Act Now takes an urgent and cooperative approach to limiting the environmental problems of tomorrow with the technology and know-how of today.
Society must change the way it perceives the relationship between humans and earth. Only then will people understand the need for a more urgent approach to sustainable living.
So says Katherine Richardson, a professor of biological oceanography and head of the Sustainability Science Centre at the University of Copenhagen. She was also Chair of the Danish Commission on Climate Change Policy.
“That change is underway, but science is telling us that this transformation in perception is happening too slowly in relation to the irreversible changes humans are causing to nature,” she says.
For instance, the European Union’s 20-20-20 targets aim to reduce emissions of greenhouse gases by 20 percent, increase energy efficiency in the EU by 20 percent, and to reach 20 percent of renewables in total energy consumption in the EU… but do not demand results for another eight years.
PHOTO: Katherine Richardson, head of Sustainability Science Centre, University of Copenhagen, at an Act NOW conference in Copenhagen in 2011.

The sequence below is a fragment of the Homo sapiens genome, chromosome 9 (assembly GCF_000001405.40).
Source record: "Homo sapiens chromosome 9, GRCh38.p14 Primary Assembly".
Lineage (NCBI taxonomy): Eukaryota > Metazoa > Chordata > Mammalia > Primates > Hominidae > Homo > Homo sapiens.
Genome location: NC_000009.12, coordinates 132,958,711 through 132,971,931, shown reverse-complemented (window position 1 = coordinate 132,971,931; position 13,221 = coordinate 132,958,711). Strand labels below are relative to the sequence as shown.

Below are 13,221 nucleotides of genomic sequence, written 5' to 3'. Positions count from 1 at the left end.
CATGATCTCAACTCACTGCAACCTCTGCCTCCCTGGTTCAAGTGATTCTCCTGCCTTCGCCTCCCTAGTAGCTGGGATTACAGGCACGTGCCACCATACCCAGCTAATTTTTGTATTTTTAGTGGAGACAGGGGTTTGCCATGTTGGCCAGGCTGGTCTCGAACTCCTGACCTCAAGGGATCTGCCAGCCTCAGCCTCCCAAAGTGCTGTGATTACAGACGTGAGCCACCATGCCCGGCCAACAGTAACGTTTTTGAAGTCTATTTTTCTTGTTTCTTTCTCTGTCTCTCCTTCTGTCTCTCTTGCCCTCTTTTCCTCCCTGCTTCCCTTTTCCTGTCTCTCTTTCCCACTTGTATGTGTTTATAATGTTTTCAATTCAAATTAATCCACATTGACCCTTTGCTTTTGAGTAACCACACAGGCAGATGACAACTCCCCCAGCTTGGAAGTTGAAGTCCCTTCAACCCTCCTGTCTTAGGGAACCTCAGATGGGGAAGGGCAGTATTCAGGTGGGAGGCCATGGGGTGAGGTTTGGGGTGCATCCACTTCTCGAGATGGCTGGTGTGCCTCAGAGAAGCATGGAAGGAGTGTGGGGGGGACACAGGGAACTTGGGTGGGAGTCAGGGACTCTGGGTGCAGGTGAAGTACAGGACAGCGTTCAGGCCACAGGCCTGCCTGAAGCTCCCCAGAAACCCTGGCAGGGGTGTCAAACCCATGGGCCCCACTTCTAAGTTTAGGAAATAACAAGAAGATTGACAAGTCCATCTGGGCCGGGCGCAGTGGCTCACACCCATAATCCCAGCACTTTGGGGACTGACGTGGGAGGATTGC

“We’re here to say, ‘Yes, sustainability can be profitable.’”
Lisbet Bræmer-Jensen, Act Now founder
PHOTO: Lisbet Bræmer-Jensen (centre) of Act Now and Martin Lidegaard (left), Denmark’s Minister for Climate, Energy and Building.
“The climate issue is the biggest challenge that my generation of politicians is dealing with. If we fail now, it will be extremely difficult to catch up later.”
The value of change
But it is not just partnerships that are important: the partners have to be committed to the changes they want to see, and that means getting the message out about sustainability, sharing best practices and profitability.
“Act Now wants partners that are willing to be accountable and responsible,” says Lisbet Bræmer-Jensen. “Being a member is not just a ticket to a good night’s sleep. You have to put your money where your mouth is. Other companies have had similar initiatives, but no one wants to change unless it’s profitable. We’re here to say, ‘Yes, sustainability can be profitable.’”
Martin Lidegaard echoes this sentiment: “There is a tendency in public debate to think that there’s a contradiction between green economic growth and sound economic thinking. But Act Now is showing that this contradiction doesn’t exist. If we don’t work with the market and private sectors and make good business and energy savings together, we won’t be able to push as far as we would like.”
Katherine Richardson points out that failing to prioritise such technology investments can have a negative impact on companies. “Maximising income on the short term can be expensive in the future,” she says.
Efforts such as Act Now mark some initial steps in what will become a continuous challenge to be innovative and create solutions and products that do not harm the environment.
A sense of urgency